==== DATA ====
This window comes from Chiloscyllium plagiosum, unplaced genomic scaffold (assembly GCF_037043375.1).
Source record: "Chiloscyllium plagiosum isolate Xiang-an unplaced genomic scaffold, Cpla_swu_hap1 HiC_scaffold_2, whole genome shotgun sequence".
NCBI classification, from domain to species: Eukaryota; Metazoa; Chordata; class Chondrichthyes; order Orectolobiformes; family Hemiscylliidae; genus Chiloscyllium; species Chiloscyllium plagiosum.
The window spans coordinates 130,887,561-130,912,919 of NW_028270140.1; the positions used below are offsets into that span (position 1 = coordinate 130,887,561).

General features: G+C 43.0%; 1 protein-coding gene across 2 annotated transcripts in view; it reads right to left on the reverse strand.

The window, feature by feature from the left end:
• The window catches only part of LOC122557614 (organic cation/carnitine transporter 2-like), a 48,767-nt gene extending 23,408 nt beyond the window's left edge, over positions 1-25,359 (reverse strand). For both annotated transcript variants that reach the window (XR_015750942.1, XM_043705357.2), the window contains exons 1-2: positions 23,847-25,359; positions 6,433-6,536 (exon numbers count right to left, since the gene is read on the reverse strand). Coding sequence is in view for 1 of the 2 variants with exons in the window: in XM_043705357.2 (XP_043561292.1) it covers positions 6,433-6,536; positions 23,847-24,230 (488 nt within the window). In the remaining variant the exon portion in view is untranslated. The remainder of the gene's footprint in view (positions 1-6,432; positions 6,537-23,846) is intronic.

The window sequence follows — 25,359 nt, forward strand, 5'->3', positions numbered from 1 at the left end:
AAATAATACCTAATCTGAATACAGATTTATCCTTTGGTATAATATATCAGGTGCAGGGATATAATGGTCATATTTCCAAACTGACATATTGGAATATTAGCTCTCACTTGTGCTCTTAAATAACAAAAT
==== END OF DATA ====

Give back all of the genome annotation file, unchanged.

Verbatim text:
This window comes from Chiloscyllium plagiosum, unplaced genomic scaffold (assembly GCF_037043375.1).
Source record: "Chiloscyllium plagiosum isolate Xiang-an unplaced genomic scaffold, Cpla_swu_hap1 HiC_scaffold_2, whole genome shotgun sequence".
NCBI classification, from domain to species: Eukaryota; Metazoa; Chordata; class Chondrichthyes; order Orectolobiformes; family Hemiscylliidae; genus Chiloscyllium; species Chiloscyllium plagiosum.
The window spans coordinates 130,887,561-130,912,919 of NW_028270140.1; the positions used below are offsets into that span (position 1 = coordinate 130,887,561).

General features: G+C 43.0%; 1 protein-coding gene across 2 annotated transcripts in view; it reads right to left on the reverse strand.

The window, feature by feature from the left end:
• The window catches only part of LOC122557614 (organic cation/carnitine transporter 2-like), a 48,767-nt gene extending 23,408 nt beyond the window's left edge, over positions 1-25,359 (reverse strand). For both annotated transcript variants that reach the window (XR_015750942.1, XM_043705357.2), the window contains exons 1-2: positions 23,847-25,359; positions 6,433-6,536 (exon numbers count right to left, since the gene is read on the reverse strand). Coding sequence is in view for 1 of the 2 variants with exons in the window: in XM_043705357.2 (XP_043561292.1) it covers positions 6,433-6,536; positions 23,847-24,230 (488 nt within the window). In the remaining variant the exon portion in view is untranslated. The remainder of the gene's footprint in view (positions 1-6,432; positions 6,537-23,846) is intronic.

The window sequence follows — 25,359 nt, forward strand, 5'->3', positions numbered from 1 at the left end:
AAATAATACCTAATCTGAATACAGATTTATCCTTTGGTATAATATATCAGGTGCAGGGATATAATGGTCATATTTCCAAACTGACATATTGGAATATTAGCTCTCACTTGTGCTCTTAAATAACAAAAT